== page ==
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The extruder only has to be as hot as is needed to extrude filament and not clog.
This will be different for different filaments, and for same filament but different brand, and for different colours. The difference is caused by the different additives added. You ned to experiment with each new reel and fine tune by a few degrees. Personally never been below 185 for PLA - jams.

Clear PLA is ideal at about 190C (Aside - use a thermocouple not a thermister. Thermister is not an absolute reference temp, not as accurate). The ideal printing temp is the lowest one that will guarantee a non clog because its too cold.
Two main reasons support this:

  1. Any material if "very" hot will shrink as it cools and this will deform your part, or delaminate, or pull away from bed. Do not underestimate the effect. Extrude at lowest temp possible.

  2. The newly extruded material needs to bond to the existing material. Materials like PLA re-melt easily and you get a good bond. Some materials need more heat to re-melt the previous layer and bond. Alas solution is to slow print head(heat leaks from head to pre-melt existing), not to increase temp. This means slower print but adhesion is good as new layer is well bonded to previous layer. Some people don't like that and want it to be different - too bad. Physics! Going really hot and really fast will result in deformed, delaminated, less precisely dimensioned, object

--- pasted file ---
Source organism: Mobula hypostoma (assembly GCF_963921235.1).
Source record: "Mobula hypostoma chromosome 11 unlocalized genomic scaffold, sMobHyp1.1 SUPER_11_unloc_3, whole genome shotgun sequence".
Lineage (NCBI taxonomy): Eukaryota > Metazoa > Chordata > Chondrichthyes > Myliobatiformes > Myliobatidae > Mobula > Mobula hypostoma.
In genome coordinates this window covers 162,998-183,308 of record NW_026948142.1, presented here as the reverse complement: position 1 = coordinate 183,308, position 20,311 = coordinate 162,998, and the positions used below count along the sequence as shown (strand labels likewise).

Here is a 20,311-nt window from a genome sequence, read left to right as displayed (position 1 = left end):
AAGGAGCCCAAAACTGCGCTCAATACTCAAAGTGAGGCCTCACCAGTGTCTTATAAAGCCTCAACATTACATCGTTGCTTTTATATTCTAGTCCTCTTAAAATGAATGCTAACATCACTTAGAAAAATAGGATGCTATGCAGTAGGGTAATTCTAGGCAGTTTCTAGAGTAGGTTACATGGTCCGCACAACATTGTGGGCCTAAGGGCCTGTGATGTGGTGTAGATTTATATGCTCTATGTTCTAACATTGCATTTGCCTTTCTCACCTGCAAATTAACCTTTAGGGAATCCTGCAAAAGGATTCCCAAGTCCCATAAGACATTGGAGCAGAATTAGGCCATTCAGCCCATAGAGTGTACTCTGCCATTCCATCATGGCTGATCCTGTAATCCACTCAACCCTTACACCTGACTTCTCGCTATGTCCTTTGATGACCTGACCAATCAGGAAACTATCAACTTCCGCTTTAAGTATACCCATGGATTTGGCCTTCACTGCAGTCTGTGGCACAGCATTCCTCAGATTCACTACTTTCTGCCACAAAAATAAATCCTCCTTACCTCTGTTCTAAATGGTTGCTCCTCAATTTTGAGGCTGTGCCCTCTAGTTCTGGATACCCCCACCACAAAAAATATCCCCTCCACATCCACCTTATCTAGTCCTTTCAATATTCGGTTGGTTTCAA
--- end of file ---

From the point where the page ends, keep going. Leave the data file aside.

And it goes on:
3. Leaking - maybe important depending on extruder design but if its too hot it will leak as flow is high. A retract can be done before every move but slows down print and is not ideal anyway. Extruder has to be well designed and tested by lots of use. Its actually very difficult balance to get this right for different materials, you need thermal breaks in the feed path and all kinds of design elements need to be solved. Look at failure of last Makerbot smart extruder thing for example of company that should have known better.

Can't think of a material that needs 300C. Remember, higher temp than material needs, means shrinkage as it cools. No escaping this.